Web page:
Before you begin
Before you begin this walkthrough, ensure you are logged onto the PKS desktop by following the instructions found here.
In this module you will see how to operationize Kubernetes through Pivotal Container Service (PKS). What does that mean? Let's start by looking at what Kubernetes does well. It allows developers to easily deploy applications at scale. It handles the scheduling of workloads (via pods) across a set of infrastructure nodes. It provides an easy to use mechanism to increase availability and scale by allowing multiple replicas of application pods, while monitoring those replicas to ensure that the desired state (number of replicas) and the actual state of the application coincide. Kubernetes also facilitates reduced application downtime through rolling upgrades of application pods. PKS is providing similar capabilities for the Kubernetes platform itself. Platform engineering teams are becoming tasked with providing a Kubernetes "Dialtone" service for their development teams. Kubernetes is not a simple platform to manage, so the challenge becomes how to accomplish this without architect level knowledge of the platform. Through PKS, platform engineering teams can deliver Kubernetes clusters through a single API call or CLI command. Health monitoring is built into the platform, so if a service fails or a VM crashes, PKS detects that outage and rebuilds the cluster. As resources become constrained, clusters can be scaled out to relieve the pressure. Upgrading Kubernetes is not as easy as upgrading the application pods running on the cluster. PKS provides rolling upgrades to the Kubernetes cluster itself. The platform is integrated with the vSphere ecosystem, so platform engineers can use the tools they are familiar with to manage these new environments. Lastly, PKS includes licensed and supported Kubernetes, Harbor Enterprise Container Registry and NSX-T - and is available on vSphere and public cloud platforms.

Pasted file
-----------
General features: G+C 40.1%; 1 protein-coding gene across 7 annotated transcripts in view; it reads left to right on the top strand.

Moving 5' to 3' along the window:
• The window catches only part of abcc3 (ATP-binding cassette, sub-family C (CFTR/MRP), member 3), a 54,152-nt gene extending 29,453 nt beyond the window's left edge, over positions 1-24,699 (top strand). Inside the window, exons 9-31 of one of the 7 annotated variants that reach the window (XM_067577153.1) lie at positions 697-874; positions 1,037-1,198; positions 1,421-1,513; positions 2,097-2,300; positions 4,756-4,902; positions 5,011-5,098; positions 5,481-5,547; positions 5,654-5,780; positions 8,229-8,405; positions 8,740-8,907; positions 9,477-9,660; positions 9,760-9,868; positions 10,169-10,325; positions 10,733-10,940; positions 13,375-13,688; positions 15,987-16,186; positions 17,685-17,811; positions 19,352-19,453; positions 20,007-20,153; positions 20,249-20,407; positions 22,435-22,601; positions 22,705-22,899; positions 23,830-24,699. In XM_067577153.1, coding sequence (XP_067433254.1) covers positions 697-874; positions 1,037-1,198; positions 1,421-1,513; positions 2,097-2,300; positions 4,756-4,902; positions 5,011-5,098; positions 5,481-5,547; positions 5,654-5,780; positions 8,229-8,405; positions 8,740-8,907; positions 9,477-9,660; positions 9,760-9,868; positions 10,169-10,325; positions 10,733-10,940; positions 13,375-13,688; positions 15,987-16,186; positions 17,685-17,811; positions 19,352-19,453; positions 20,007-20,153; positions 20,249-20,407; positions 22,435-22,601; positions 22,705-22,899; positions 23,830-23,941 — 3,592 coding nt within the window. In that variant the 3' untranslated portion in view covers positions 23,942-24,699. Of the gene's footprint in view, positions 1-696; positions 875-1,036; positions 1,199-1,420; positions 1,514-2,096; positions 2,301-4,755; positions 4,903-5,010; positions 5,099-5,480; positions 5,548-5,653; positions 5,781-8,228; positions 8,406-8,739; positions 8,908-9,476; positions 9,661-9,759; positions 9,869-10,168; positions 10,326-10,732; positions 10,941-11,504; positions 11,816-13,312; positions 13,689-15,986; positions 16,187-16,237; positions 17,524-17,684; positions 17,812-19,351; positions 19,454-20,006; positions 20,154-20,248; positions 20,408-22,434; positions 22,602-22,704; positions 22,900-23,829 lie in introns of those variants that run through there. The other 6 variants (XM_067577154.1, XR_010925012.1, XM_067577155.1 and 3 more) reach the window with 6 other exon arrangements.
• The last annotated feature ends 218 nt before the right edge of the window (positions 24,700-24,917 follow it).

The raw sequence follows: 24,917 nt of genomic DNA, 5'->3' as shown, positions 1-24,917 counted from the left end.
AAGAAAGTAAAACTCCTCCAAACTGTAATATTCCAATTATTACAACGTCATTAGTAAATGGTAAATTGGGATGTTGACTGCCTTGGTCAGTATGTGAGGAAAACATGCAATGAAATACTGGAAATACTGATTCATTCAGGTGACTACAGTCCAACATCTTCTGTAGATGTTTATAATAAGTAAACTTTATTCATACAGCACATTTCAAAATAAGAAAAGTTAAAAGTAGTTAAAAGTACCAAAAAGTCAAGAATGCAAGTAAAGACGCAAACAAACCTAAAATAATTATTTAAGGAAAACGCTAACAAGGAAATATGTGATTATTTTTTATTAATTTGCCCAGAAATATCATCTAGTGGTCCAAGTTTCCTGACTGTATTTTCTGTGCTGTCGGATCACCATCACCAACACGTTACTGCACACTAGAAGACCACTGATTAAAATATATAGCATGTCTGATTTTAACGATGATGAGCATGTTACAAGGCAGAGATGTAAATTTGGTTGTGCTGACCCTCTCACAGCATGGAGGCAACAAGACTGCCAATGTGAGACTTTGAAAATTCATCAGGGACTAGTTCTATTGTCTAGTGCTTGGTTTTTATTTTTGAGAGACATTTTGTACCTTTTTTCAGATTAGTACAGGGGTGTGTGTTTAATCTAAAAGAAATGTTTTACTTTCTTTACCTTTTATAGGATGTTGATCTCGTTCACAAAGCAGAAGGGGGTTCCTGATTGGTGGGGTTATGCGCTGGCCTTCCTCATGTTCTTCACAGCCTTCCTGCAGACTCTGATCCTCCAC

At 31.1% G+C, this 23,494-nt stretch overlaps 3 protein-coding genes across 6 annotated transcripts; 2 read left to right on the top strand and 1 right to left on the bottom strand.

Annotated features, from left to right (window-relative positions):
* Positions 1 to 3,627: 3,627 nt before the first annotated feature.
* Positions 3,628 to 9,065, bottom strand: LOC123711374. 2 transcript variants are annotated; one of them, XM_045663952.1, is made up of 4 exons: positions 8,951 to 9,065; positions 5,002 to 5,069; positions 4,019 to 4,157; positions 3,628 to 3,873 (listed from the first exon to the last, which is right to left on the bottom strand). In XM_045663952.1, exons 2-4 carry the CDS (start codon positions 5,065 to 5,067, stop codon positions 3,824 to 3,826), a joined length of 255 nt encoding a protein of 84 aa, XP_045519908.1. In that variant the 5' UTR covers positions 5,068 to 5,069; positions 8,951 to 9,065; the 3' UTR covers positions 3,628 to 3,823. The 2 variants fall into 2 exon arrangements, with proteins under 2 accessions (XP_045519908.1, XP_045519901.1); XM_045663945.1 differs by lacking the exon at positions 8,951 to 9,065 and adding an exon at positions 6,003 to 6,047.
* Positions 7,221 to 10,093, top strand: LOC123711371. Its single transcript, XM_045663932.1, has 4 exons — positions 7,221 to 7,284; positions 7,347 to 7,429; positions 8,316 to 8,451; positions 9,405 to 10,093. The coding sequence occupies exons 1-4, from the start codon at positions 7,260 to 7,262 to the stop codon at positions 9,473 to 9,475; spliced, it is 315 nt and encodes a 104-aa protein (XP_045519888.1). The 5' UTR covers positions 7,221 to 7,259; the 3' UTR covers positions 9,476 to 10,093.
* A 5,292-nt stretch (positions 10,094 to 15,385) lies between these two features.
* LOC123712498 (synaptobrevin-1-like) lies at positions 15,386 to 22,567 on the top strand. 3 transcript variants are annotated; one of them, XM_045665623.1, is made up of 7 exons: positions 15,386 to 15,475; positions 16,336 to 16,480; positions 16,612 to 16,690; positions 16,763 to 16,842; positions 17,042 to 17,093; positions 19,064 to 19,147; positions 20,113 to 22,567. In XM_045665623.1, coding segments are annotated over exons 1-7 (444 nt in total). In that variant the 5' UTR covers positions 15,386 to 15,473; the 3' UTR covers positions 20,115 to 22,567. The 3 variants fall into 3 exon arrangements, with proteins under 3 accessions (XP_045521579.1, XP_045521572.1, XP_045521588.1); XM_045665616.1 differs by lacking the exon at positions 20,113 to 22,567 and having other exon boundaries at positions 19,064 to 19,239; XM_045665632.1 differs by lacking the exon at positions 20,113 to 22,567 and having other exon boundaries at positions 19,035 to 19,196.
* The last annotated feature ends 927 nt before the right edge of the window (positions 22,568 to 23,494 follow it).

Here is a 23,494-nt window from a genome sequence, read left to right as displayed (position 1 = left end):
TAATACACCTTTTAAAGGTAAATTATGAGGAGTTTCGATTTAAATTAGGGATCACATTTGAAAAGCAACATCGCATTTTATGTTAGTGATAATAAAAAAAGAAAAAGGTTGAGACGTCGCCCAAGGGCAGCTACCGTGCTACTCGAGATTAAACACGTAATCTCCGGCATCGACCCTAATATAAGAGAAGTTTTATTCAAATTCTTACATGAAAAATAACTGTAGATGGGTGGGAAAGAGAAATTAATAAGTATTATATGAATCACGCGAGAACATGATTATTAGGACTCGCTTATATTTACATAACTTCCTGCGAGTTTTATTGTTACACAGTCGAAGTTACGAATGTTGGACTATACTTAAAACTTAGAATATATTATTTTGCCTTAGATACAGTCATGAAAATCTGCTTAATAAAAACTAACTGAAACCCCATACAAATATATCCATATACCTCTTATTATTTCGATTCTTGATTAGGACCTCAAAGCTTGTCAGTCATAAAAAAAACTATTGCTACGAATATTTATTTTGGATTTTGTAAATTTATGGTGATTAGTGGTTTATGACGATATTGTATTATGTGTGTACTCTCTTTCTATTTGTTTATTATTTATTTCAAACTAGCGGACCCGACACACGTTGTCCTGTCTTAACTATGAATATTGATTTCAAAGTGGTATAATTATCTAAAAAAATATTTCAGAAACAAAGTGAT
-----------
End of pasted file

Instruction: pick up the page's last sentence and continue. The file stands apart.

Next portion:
That last paragraph sounded like a marketing message, so let's net this out. PKS gives you the latest version of Kubernetes - we have committed to constant compatibility with Google Container Engine (GKE), so you can always be up to date - an easy to consume interface for deploying Kubernetes clusters, scale out capability, Health Monitoring and automated remediation, Rolling upgrade, enterprise container registry with Notary image signing and Clair vulnerability scanning. All of this deployed while leveraging NSX-T logical networking from the VMs down to the Kubernetes pods. Let's jump in.
Our Lab Environment
During the course of this lab, we will deploy our own kubernetes cluster and spin up applications. Open the powershell on the desktop and login using the credentials for your TESTDRIVE account.
Login to PKS Cluster
After logging in to the RDSH, open Powershell. Use the following command to log into your PKS environment. The username and password are the same used for the TESTDRIVE account.
- Type pks login -a pks-api.vmwdemo.int -u <username> -p <password> -k
NOTE: Please use your TestDrive credentials for username and password
Deploy a Kubernetes Cluster
Issue the following command in the same window to spawn a k8s cluster.
NOTE: The domain name "*.vmwdemo.int" should remain the same as this is the domain name for this environment. Please follow the following naming convention
- Name: <username>-<num>
example: eval-1 where eval is the username and 1 is the first cluster
- External Hostname ( "-e" flag in the command ): <username>-<num>.vmwdemo.int
example: eval-1.vmwdemo.int where eval is the username and 1 is the first cluster
- Type pks create-cluster <username>-1 -e <username>-1.vmwdemo.int --plan small
NOTE: Please do NOT create more than 2 k8s clusters.
This will start the provisioning of the kubernetes cluster in the background. The creation and configuration of k8s Master and worker Nodes will take ~5-10 minutes to complete. You can check the status of the cluster by issuing the following commands. This is a shared PKS environment so other users will be using the setup in parallel. This command might take a little longer in case of heavy usage by other users.
- Type pks clusters
This command will list down all the k8s clusters created by this user
- Type pks cluster <username>-1
Display details for a specific k8s cluster. <username>-1 will be the cluster name
NOTE: Cluster creation takes around 10mins as multiple users are using this setup simultaneously. Please wait for cluster to show status as "succeeded" before moving to next section
Get k8s Cluster Credentials
provides a way to fetch k8s cluster credentials. Run the following command to fetch credentials for your newly created credentials.
- Type pks get-credentials <cluster-name>